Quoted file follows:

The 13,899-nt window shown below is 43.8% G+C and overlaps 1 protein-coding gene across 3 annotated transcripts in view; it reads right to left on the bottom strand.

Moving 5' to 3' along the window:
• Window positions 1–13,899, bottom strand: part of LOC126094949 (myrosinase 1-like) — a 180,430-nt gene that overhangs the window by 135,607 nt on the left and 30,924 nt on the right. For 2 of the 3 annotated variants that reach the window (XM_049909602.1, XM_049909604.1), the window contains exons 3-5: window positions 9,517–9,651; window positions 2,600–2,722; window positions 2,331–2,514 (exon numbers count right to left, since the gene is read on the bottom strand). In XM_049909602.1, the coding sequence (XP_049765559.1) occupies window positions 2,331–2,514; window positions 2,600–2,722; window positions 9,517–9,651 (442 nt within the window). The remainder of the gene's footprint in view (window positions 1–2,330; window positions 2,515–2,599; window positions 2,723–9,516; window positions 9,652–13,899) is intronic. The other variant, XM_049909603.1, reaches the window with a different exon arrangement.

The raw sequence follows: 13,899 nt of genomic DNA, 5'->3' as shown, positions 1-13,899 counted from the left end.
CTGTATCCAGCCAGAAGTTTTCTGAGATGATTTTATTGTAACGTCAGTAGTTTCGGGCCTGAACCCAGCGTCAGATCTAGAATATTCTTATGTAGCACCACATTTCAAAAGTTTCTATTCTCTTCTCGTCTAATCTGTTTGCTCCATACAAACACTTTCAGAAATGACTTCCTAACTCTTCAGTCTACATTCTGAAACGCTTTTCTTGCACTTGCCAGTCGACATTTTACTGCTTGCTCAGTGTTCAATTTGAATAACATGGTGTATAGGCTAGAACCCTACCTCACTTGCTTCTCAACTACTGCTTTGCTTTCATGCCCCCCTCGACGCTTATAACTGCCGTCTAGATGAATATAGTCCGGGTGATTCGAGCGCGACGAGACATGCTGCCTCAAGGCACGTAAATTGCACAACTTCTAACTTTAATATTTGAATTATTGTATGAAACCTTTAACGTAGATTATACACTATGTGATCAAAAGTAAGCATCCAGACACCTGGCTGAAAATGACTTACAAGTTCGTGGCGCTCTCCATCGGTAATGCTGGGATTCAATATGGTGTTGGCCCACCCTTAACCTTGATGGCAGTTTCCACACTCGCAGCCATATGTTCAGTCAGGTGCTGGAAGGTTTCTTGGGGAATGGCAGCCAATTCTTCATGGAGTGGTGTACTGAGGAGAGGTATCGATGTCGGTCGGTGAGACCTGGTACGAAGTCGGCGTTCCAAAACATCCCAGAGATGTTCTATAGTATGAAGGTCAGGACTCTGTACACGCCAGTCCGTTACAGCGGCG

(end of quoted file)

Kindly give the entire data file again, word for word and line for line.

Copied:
The 13,899-nt window shown below is 43.8% G+C and overlaps 1 protein-coding gene across 3 annotated transcripts in view; it reads right to left on the bottom strand.

Moving 5' to 3' along the window:
• Window positions 1–13,899, bottom strand: part of LOC126094949 (myrosinase 1-like) — a 180,430-nt gene that overhangs the window by 135,607 nt on the left and 30,924 nt on the right. For 2 of the 3 annotated variants that reach the window (XM_049909602.1, XM_049909604.1), the window contains exons 3-5: window positions 9,517–9,651; window positions 2,600–2,722; window positions 2,331–2,514 (exon numbers count right to left, since the gene is read on the bottom strand). In XM_049909602.1, the coding sequence (XP_049765559.1) occupies window positions 2,331–2,514; window positions 2,600–2,722; window positions 9,517–9,651 (442 nt within the window). The remainder of the gene's footprint in view (window positions 1–2,330; window positions 2,515–2,599; window positions 2,723–9,516; window positions 9,652–13,899) is intronic. The other variant, XM_049909603.1, reaches the window with a different exon arrangement.

The raw sequence follows: 13,899 nt of genomic DNA, 5'->3' as shown, positions 1-13,899 counted from the left end.
CTGTATCCAGCCAGAAGTTTTCTGAGATGATTTTATTGTAACGTCAGTAGTTTCGGGCCTGAACCCAGCGTCAGATCTAGAATATTCTTATGTAGCACCACATTTCAAAAGTTTCTATTCTCTTCTCGTCTAATCTGTTTGCTCCATACAAACACTTTCAGAAATGACTTCCTAACTCTTCAGTCTACATTCTGAAACGCTTTTCTTGCACTTGCCAGTCGACATTTTACTGCTTGCTCAGTGTTCAATTTGAATAACATGGTGTATAGGCTAGAACCCTACCTCACTTGCTTCTCAACTACTGCTTTGCTTTCATGCCCCCCTCGACGCTTATAACTGCCGTCTAGATGAATATAGTCCGGGTGATTCGAGCGCGACGAGACATGCTGCCTCAAGGCACGTAAATTGCACAACTTCTAACTTTAATATTTGAATTATTGTATGAAACCTTTAACGTAGATTATACACTATGTGATCAAAAGTAAGCATCCAGACACCTGGCTGAAAATGACTTACAAGTTCGTGGCGCTCTCCATCGGTAATGCTGGGATTCAATATGGTGTTGGCCCACCCTTAACCTTGATGGCAGTTTCCACACTCGCAGCCATATGTTCAGTCAGGTGCTGGAAGGTTTCTTGGGGAATGGCAGCCAATTCTTCATGGAGTGGTGTACTGAGGAGAGGTATCGATGTCGGTCGGTGAGACCTGGTACGAAGTCGGCGTTCCAAAACATCCCAGAGATGTTCTATAGTATGAAGGTCAGGACTCTGTACACGCCAGTCCGTTACAGCGGCG